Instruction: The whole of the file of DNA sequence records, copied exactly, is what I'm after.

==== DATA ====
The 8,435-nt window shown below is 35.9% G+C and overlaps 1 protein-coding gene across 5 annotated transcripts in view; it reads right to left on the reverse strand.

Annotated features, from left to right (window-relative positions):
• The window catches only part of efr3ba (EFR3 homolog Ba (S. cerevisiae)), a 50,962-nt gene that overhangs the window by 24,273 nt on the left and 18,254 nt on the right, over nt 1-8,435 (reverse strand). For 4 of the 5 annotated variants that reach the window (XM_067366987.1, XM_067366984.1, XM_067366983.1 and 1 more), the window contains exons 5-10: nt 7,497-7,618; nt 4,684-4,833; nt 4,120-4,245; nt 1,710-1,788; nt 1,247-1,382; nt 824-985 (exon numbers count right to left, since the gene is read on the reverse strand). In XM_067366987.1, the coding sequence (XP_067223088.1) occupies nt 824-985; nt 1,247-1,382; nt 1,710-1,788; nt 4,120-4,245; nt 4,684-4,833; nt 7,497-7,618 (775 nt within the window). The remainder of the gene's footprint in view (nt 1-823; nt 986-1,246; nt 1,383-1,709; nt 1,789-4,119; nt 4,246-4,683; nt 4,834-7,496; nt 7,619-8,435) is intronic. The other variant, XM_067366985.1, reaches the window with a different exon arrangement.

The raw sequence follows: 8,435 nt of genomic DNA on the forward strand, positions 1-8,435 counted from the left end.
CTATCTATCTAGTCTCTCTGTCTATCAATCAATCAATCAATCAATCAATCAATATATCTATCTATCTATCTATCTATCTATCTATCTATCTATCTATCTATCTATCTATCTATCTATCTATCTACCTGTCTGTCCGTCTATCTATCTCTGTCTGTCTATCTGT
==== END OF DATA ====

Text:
The 8,435-nt window shown below is 35.9% G+C and overlaps 1 protein-coding gene across 5 annotated transcripts in view; it reads right to left on the reverse strand.

Annotated features, from left to right (window-relative positions):
• The window catches only part of efr3ba (EFR3 homolog Ba (S. cerevisiae)), a 50,962-nt gene that overhangs the window by 24,273 nt on the left and 18,254 nt on the right, over nt 1-8,435 (reverse strand). For 4 of the 5 annotated variants that reach the window (XM_067366987.1, XM_067366984.1, XM_067366983.1 and 1 more), the window contains exons 5-10: nt 7,497-7,618; nt 4,684-4,833; nt 4,120-4,245; nt 1,710-1,788; nt 1,247-1,382; nt 824-985 (exon numbers count right to left, since the gene is read on the reverse strand). In XM_067366987.1, the coding sequence (XP_067223088.1) occupies nt 824-985; nt 1,247-1,382; nt 1,710-1,788; nt 4,120-4,245; nt 4,684-4,833; nt 7,497-7,618 (775 nt within the window). The remainder of the gene's footprint in view (nt 1-823; nt 986-1,246; nt 1,383-1,709; nt 1,789-4,119; nt 4,246-4,683; nt 4,834-7,496; nt 7,619-8,435) is intronic. The other variant, XM_067366985.1, reaches the window with a different exon arrangement.

The raw sequence follows: 8,435 nt of genomic DNA on the forward strand, positions 1-8,435 counted from the left end.
CTATCTATCTAGTCTCTCTGTCTATCAATCAATCAATCAATCAATCAATCAATATATCTATCTATCTATCTATCTATCTATCTATCTATCTATCTATCTATCTATCTATCTATCTATCTATCTACCTGTCTGTCCGTCTATCTATCTCTGTCTGTCTATCTGT